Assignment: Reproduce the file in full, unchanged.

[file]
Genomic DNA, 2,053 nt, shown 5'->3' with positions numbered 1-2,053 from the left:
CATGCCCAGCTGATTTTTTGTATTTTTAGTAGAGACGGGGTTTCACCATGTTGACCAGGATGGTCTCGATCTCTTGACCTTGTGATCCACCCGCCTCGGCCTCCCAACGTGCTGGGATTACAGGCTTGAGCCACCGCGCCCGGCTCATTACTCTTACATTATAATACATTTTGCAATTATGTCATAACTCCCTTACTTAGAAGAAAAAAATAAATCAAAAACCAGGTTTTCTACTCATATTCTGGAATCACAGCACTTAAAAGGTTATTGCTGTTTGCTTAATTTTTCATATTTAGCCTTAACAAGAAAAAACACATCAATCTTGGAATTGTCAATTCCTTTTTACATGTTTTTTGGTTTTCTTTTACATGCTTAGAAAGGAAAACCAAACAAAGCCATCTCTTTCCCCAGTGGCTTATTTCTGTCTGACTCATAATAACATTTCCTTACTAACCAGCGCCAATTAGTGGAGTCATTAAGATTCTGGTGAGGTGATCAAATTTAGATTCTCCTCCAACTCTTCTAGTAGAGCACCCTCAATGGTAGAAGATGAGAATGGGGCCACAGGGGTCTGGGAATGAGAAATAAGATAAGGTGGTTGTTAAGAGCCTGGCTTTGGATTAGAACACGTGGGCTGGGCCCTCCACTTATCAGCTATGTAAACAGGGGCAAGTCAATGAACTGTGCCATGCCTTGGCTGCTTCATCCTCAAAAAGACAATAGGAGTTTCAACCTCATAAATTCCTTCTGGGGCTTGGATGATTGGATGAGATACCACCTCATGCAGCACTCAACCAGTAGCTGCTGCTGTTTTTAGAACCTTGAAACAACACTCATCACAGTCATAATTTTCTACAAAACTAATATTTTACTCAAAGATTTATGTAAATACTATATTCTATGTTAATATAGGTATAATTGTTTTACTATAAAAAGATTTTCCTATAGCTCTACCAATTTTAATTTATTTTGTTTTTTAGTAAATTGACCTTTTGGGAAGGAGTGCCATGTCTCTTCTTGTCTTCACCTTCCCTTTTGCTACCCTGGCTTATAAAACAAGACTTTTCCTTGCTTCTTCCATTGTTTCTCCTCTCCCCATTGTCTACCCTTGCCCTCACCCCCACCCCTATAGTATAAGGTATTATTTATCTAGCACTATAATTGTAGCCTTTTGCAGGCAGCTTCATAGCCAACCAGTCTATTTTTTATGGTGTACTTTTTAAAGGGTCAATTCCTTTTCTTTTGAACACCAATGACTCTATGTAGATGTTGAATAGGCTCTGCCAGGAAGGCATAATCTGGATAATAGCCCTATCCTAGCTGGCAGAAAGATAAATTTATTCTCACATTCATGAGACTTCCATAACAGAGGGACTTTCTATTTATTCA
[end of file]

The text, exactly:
Genomic DNA, 2,053 nt, shown 5'->3' with positions numbered 1-2,053 from the left:
CATGCCCAGCTGATTTTTTGTATTTTTAGTAGAGACGGGGTTTCACCATGTTGACCAGGATGGTCTCGATCTCTTGACCTTGTGATCCACCCGCCTCGGCCTCCCAACGTGCTGGGATTACAGGCTTGAGCCACCGCGCCCGGCTCATTACTCTTACATTATAATACATTTTGCAATTATGTCATAACTCCCTTACTTAGAAGAAAAAAATAAATCAAAAACCAGGTTTTCTACTCATATTCTGGAATCACAGCACTTAAAAGGTTATTGCTGTTTGCTTAATTTTTCATATTTAGCCTTAACAAGAAAAAACACATCAATCTTGGAATTGTCAATTCCTTTTTACATGTTTTTTGGTTTTCTTTTACATGCTTAGAAAGGAAAACCAAACAAAGCCATCTCTTTCCCCAGTGGCTTATTTCTGTCTGACTCATAATAACATTTCCTTACTAACCAGCGCCAATTAGTGGAGTCATTAAGATTCTGGTGAGGTGATCAAATTTAGATTCTCCTCCAACTCTTCTAGTAGAGCACCCTCAATGGTAGAAGATGAGAATGGGGCCACAGGGGTCTGGGAATGAGAAATAAGATAAGGTGGTTGTTAAGAGCCTGGCTTTGGATTAGAACACGTGGGCTGGGCCCTCCACTTATCAGCTATGTAAACAGGGGCAAGTCAATGAACTGTGCCATGCCTTGGCTGCTTCATCCTCAAAAAGACAATAGGAGTTTCAACCTCATAAATTCCTTCTGGGGCTTGGATGATTGGATGAGATACCACCTCATGCAGCACTCAACCAGTAGCTGCTGCTGTTTTTAGAACCTTGAAACAACACTCATCACAGTCATAATTTTCTACAAAACTAATATTTTACTCAAAGATTTATGTAAATACTATATTCTATGTTAATATAGGTATAATTGTTTTACTATAAAAAGATTTTCCTATAGCTCTACCAATTTTAATTTATTTTGTTTTTTAGTAAATTGACCTTTTGGGAAGGAGTGCCATGTCTCTTCTTGTCTTCACCTTCCCTTTTGCTACCCTGGCTTATAAAACAAGACTTTTCCTTGCTTCTTCCATTGTTTCTCCTCTCCCCATTGTCTACCCTTGCCCTCACCCCCACCCCTATAGTATAAGGTATTATTTATCTAGCACTATAATTGTAGCCTTTTGCAGGCAGCTTCATAGCCAACCAGTCTATTTTTTATGGTGTACTTTTTAAAGGGTCAATTCCTTTTCTTTTGAACACCAATGACTCTATGTAGATGTTGAATAGGCTCTGCCAGGAAGGCATAATCTGGATAATAGCCCTATCCTAGCTGGCAGAAAGATAAATTTATTCTCACATTCATGAGACTTCCATAACAGAGGGACTTTCTATTTATTCA